Jan Bartek - AncientPages.com - Captain Samuel Bellamy (1689 – 1717), later known as "Black Sam" was one of the wealthiest pirates in recorded history. Sometimes nicknamed the 'Robin Hood of the Sea' the legendary English pirate lived during what is known as the Golden Age of Piracy from 1700 to 1725.
Left: Model of Whydah Gally. Image source - Right: Artist's impression of Captain Black Sam Bellamy. Image source
Many of the most well-known pirates in historical lore originate from this Golden Age of Piracy. We come across famous pirates such as Henry Morgan, William "Captain" Kidd, "Black Sam" Bellamy, John "Calico Jack" Rackham, and many others. There were also famous female pirates such as Anne Bonny and Mary Read. All these ancestral pirates played a part in the evolution of the Golden Age of Piracy.
Pirate Black Sam captured 53 ships before he died in a shipwreck that occurred in 1717. His body has never been found but this may change now.
In February 2018, researchers discovered a shipwreck near Wellfleet, just outside the coast off Cape Cod, USA. There were speculations the discovery was the ship belonging to pirate Black Sam. Marine archaeologists also uncovered human bones on the ship.
Some months later archaeologists said they had come across America's largest mass pirate burial ground with more than 100 sets of remains that could belong to Captain Black Sam’s pirates.
Now, according to the latest news, six skeletons have been discovered off the coast of Massachusetts, with one thought to be the Black Sam, the captain of a pirate shipwreck Whydah that sank in 1717.
A life-size replica of the hull of the pirate ship Whydah Gally is displayed at the Whydah Pirate Museum, in Yarmouth, Massachusetts. Credit: Associated Press
The new remains were found in multiple large concretions (hard, compact masses of matter) by underwater explorer Barry Clifford and are set to be examined by a team of archaeologists, the Whydah Pirate Museum announced in a statement seen by CNN.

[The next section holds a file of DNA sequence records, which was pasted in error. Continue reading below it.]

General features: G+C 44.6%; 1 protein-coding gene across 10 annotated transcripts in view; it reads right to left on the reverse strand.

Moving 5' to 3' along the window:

According to the Whydah Museum website, the shipwreck was one of the worst ever seen on the eastern seabord, with only two of 146 men on board making it to shore.
Investigators hope to identify the skeletons and potentially link them to descendants living today.
"We hope that modern, cutting-edge technology will help us identify these pirates and reunite them with any descendants who could be out there," Clifford told 7 News Boston.
Researchers removed what is believed to be Bellamy’s leg bone from a concretion. Picture: AP
"This shipwreck is very sacred ground. We know a third of the crew was of African origin and the fact they had robbed the Whydah, which was a slave ship, presents them in a whole new light. Their benevolent captain, the legendary Samuel 'Black Sam' Bellamy and crew were experimenting in democracy long before the so-called civilized societies had considered such a thing," Clifford said.
The bones were identified in a hard, solid mass from the wreck site of the Whydah. The ‘concretion’ is formed out of matter that accumulated over time. Credit: Barry Clifford
In 2018, author and member of the investigative team Casey Sherman found Bellamy's DNA in a descendant in New England, and it's now being tested against the skeletons.
See also: More Archaeology News
"That bone was identified as a human male with general ties to the Eastern Mediterranean area," said Sherman in a statement sent to 7 News Boston. "These newly found skeletal remains may finally lead us to Bellamy as we now have his DNA."
We may have come one step closer in our search for the remains of legendary pirate Black Sam.
Written by Jan Bartek - AncientPages.com Staff Writer